Fixing the Foam
Confession… as a former bartender and college student, I’ve tapped many kegs in my time but never really understood what I was doing and when trouble happened, it was usually one of my employers who fixed it. By the end of my time as a bartender I was chock full of “beer lore” – those bits of knowledge passed from seniors to freshmen, experienced bartenders to newbies that are often taken as “beer truth.” The biggest piece of “lore”: if the beer is foamy, turn down the pressure. (By the way, this is WRONG*).
So, I’m studying for a beer exam, reading about draft systems and feeling more than a little at sea. Looking around for draft system resources I find a reference to the Micro Matic Beer Dispense Institute. Looks interesting. I run it by my boss and soon I am heading to Rockford, Illinois for 3 days of draft systems training.
The first morning was a little nerve-wracking. I didn’t know anyone and I’m not sure what to expect. I’m the first one in the lobby to meet the shuttle driver, mostly so I can snag the front seat (my carsickness is no one’s friend.) People slowly start making their way into the lobby and soon we are loaded and on our way to the Micro Matic facility.
The group consisted of craft beer guys, a beer delivery driver, some wholesaler reps, some restaurateurs and a couple of install guys. We were from all over the place: Detroit, Las Vegas, Ohio, Chicago, Kansas, Indiana, even British Columbia! And we all wanted to learn about how to best serve our customers and our beer. Neat.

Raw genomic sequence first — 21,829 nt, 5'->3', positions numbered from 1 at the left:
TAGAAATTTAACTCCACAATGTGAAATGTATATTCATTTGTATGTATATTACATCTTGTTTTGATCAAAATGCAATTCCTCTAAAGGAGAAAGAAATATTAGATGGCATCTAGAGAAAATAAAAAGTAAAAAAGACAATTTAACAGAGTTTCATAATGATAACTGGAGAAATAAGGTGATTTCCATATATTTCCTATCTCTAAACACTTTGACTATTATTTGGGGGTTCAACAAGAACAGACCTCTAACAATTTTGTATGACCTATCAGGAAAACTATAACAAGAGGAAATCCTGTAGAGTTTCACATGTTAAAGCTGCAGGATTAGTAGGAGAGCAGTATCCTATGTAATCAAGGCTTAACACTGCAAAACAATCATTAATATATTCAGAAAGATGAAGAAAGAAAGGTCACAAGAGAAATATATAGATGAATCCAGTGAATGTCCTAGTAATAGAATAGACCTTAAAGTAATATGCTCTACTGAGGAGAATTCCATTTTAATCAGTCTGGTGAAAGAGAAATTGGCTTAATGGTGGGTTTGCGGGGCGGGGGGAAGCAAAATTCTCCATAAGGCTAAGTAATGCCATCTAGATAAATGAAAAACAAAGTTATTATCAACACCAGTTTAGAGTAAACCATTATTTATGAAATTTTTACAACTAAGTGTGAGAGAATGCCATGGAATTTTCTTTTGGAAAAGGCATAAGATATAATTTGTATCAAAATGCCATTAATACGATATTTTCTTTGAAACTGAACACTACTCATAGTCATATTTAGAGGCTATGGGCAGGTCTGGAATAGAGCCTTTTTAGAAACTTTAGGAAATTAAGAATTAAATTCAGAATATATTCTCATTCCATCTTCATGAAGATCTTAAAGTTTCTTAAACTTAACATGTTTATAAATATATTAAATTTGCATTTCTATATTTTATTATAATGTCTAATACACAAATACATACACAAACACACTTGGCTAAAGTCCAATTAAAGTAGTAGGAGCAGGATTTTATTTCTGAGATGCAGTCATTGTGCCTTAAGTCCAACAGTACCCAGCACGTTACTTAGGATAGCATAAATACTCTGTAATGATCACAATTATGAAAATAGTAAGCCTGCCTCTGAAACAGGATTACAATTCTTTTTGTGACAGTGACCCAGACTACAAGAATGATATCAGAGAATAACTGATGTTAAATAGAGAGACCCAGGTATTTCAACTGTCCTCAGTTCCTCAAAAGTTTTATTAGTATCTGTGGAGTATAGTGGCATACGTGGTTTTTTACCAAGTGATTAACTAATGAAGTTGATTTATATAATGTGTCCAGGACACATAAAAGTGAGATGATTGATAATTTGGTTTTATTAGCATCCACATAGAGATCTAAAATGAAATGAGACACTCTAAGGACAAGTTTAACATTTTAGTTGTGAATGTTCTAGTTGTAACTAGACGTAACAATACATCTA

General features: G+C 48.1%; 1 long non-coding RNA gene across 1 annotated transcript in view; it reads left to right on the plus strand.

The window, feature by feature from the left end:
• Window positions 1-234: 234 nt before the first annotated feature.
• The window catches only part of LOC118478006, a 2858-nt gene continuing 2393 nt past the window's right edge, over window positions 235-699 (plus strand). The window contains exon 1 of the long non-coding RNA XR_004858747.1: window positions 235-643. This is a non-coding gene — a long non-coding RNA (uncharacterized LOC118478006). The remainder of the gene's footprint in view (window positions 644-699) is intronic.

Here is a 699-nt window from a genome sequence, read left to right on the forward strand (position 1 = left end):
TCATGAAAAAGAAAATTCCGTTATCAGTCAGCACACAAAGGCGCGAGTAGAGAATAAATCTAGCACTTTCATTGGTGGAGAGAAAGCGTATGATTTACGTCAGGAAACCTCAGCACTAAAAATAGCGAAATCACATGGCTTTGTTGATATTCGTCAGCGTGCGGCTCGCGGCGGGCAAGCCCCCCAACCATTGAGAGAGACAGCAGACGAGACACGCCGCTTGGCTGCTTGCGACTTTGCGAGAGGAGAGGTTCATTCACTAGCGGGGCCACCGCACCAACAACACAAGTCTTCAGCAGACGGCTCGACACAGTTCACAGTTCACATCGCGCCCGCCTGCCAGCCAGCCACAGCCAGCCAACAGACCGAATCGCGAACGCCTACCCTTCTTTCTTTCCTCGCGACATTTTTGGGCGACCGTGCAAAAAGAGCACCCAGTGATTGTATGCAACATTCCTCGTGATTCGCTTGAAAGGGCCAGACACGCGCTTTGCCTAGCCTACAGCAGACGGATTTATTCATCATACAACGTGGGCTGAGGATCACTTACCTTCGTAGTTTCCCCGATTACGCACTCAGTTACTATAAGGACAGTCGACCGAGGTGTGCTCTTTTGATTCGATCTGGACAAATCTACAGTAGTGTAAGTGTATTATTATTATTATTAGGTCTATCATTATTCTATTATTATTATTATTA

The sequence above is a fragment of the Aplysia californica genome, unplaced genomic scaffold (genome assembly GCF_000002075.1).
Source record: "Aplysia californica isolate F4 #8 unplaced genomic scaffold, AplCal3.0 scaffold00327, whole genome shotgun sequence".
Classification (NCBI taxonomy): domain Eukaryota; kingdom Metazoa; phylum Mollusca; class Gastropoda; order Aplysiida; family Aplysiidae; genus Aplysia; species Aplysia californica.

First day was a thorough grounding. I learned the ins and outs of the different system types and all of their moving parts. In teams we built short-draw draft systems and learning the science of balancing a system. Also safety training (CO2 is scary in a lot of ways!) This safety training sort of reminded me of drivers’ ed. Scare you so you never do that! Whatever that is.
Second day was more technical (which I love, being a true nerd.) Learned to figure the proper pressures for long draw/glycol cooled systems with mixed gas needs and different line diameters and lengths. Then we broke out into different teams and built a long draw, glycol-cooled system. Each team was assigned different system lengths and tubing diameters and one team was working with a nitro beer so we all checked in with them.
Third day was troubling-shooting; the instructor introduced lots of problems to the systems we built on day two. We had to find all of the problems and get the systems back into balance. Then we reviewed cleaning practices – both static and recirculating – and practiced what we learned. The final step was breaking down the systems that we had built which was its own set of issues. Messy but really fun.
I had a great time learning about dispense systems and came away with a practical, working knowledge that will not only help me with my exam but in the real world. And thanks to my fellow students and to John Linquist, a great instructor.
*Turn the pressure up on foamy beer. The CO2 is coming out of solution and needs the pressure to keep it where it belongs
This has nothing to do with draft beer but it is foamy, and science-y and we’ve all done it: bottle foams over